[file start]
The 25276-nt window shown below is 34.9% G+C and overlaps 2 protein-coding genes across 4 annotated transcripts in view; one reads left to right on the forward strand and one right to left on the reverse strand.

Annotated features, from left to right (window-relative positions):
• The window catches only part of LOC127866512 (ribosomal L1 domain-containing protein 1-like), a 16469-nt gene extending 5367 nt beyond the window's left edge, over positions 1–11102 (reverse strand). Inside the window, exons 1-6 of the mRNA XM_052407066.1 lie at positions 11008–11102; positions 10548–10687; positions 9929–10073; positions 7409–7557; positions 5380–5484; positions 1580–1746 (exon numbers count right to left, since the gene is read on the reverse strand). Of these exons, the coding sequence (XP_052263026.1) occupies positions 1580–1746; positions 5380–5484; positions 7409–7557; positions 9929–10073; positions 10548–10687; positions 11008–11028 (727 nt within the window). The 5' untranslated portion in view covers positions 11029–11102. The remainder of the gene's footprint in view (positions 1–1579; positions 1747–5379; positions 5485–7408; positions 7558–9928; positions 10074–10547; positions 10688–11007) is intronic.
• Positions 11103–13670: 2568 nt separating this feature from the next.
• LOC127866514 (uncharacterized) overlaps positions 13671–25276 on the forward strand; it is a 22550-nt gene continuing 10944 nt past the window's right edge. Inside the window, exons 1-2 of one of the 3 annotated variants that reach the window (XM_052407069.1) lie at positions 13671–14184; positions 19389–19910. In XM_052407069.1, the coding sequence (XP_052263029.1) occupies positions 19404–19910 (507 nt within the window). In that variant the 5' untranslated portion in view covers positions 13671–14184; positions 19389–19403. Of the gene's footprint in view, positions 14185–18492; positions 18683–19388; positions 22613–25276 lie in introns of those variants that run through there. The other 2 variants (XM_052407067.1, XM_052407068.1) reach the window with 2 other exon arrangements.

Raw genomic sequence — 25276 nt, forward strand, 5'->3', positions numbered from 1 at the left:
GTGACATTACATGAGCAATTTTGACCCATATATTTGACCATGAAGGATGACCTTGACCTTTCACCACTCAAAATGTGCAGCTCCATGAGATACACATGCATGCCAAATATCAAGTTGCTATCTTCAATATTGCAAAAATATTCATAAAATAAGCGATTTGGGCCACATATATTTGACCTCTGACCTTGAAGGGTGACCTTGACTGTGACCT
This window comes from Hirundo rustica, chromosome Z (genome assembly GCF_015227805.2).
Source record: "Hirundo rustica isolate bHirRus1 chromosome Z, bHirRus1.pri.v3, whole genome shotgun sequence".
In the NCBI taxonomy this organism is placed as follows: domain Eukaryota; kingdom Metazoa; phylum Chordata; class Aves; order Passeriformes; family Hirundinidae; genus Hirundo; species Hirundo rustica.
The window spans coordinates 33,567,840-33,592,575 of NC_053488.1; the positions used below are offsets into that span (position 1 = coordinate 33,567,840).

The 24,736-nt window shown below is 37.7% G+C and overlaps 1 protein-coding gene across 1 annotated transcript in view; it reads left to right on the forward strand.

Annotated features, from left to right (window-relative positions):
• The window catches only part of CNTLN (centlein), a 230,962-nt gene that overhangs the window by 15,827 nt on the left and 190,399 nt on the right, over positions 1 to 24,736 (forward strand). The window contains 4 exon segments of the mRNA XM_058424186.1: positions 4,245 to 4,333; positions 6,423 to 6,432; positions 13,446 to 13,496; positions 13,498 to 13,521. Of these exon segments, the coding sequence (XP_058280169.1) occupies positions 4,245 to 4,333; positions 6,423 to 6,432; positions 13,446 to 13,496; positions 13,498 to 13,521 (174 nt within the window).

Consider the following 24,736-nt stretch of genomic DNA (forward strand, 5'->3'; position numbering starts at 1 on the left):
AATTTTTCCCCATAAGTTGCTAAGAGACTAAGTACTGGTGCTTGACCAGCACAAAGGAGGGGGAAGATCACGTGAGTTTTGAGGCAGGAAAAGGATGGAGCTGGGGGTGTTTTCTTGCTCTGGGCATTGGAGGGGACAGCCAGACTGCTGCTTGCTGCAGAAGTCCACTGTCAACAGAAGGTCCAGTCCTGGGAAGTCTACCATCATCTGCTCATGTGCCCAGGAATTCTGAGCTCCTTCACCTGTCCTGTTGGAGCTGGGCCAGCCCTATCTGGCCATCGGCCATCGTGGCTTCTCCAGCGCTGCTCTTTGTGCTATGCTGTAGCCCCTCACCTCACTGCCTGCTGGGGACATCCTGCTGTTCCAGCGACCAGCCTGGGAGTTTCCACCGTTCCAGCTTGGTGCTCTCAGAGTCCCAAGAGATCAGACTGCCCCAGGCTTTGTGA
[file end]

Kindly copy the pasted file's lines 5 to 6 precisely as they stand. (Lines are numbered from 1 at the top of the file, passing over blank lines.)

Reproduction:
• LOC127866514 (uncharacterized) overlaps positions 13671–25276 on the forward strand; it is a 22550-nt gene continuing 10944 nt past the window's right edge. Inside the window, exons 1-2 of one of the 3 annotated variants that reach the window (XM_052407069.1) lie at positions 13671–14184; positions 19389–19910. In XM_052407069.1, the coding sequence (XP_052263029.1) occupies positions 19404–19910 (507 nt within the window). In that variant the 5' untranslated portion in view covers positions 13671–14184; positions 19389–19403. Of the gene's footprint in view, positions 14185–18492; positions 18683–19388; positions 22613–25276 lie in introns of those variants that run through there. The other 2 variants (XM_052407067.1, XM_052407068.1) reach the window with 2 other exon arrangements.

Raw genomic sequence — 25276 nt, forward strand, 5'->3', positions numbered from 1 at the left: